If someone were to claim that there was a teapot orbiting the Sun between Earth and Mars, but this teapot was undetectable by any telescope, then we would react with incredulity. There is no evidence for such a teapot, so we would believe that there is no such teapot, and therefore we should believe that there is no God as there is no evidence for God.
The point of the argument is to show that lack of evidence for God entitles use to believe that that He doesn't exist.
Mark Sharlow in his new paperThe End of the Teapot Argument for Atheism (and All its Tawdry Imitators) quite rightly argues that these arguments are 'shockingly weak'. The reason that we react with disbelief is not because we lack evidence for such a teapot (because it's undetecable), but rather because such a teapot is intrinsically improbable. In order for a teapot to be orbiting the Sun between the Earth and Mars, humans would probably have to put it there. But we know that it's very unlikely that humans put a teapot there. The alternative is that the teapot formed by chance which is even more improbable. So belief in such teapot is implausible. Suppose that instead of a teapot, we are told that an oblong rock with 2 craters that is undetectable with telescopes is orbiting the Sun between Earth and Mars. Would we react with disbelief? No, because such an object isn't intrinsically improbable, eventhough it is undetectable and we have no evidence that such an object exists.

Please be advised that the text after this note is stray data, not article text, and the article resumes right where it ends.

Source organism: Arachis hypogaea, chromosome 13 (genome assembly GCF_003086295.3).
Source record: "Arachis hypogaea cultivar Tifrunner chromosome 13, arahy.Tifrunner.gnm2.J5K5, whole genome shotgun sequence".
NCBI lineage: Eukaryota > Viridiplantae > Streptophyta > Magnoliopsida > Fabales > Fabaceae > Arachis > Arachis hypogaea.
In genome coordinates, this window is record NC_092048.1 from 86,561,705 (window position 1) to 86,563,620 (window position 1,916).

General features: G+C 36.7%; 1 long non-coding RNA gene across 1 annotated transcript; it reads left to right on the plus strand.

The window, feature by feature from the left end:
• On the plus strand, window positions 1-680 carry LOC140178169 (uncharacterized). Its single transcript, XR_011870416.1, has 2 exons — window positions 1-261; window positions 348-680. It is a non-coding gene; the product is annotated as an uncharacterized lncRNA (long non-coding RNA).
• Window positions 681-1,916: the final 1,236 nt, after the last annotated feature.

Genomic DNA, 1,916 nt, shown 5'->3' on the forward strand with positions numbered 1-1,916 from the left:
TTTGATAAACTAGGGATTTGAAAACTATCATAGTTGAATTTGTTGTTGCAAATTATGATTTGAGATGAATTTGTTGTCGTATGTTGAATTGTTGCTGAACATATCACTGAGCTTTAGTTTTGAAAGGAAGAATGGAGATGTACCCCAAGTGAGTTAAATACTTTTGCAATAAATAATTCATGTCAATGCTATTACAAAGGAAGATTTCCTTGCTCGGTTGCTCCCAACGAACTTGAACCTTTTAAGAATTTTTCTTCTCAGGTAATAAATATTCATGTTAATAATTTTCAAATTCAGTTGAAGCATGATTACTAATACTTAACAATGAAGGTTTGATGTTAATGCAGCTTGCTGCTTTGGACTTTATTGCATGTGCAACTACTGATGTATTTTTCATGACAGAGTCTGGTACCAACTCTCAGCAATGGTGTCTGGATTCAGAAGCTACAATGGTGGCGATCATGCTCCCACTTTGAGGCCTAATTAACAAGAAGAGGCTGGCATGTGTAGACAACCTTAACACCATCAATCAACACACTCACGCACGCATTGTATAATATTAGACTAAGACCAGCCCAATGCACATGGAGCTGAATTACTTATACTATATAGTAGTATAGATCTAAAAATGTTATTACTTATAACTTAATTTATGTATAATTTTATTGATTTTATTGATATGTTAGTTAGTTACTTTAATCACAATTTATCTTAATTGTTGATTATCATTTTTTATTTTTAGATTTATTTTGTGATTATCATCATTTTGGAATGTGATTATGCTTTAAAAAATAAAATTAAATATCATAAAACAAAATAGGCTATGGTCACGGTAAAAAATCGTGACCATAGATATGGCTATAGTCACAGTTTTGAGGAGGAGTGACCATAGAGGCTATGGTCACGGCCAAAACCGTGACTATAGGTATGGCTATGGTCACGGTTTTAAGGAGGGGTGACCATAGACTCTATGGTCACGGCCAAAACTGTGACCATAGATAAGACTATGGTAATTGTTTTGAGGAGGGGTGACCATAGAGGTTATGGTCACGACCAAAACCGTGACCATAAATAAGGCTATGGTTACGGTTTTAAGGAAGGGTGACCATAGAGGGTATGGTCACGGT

The difference between the oblong rock and the teapot is that we have independent reasons to doubt the existence of the latter. So in order for the teapot to be analogous to the existence of God, the athiest would have to present us with independent arguments against the existence of God. Without these arguments, the teapot argument is worthless. Suppose the athiest succeeds in presenting us arguments, the teapot argument would still be evidentially impotent, as any strength whatsoever that it has is solely from these independent arguments. Its the independent arguments that would be doing all of the work, so the teapot argument adds nothing to the atheist's case.
Sharlow goes through the variants of the teapot argument: the invisible pink unicorn, the flying spaghetti monster, faires, Santa etc. and shows that they are all likewise intrinsically improbable. He then offers another argument for the improbability of the orbiting teapot et al. based on arbitrariness. The moral is that if you want to argue that something doesn't exist then you need an argument. Appealing to orbiting teapots and invisible unicorns isn't going to help you.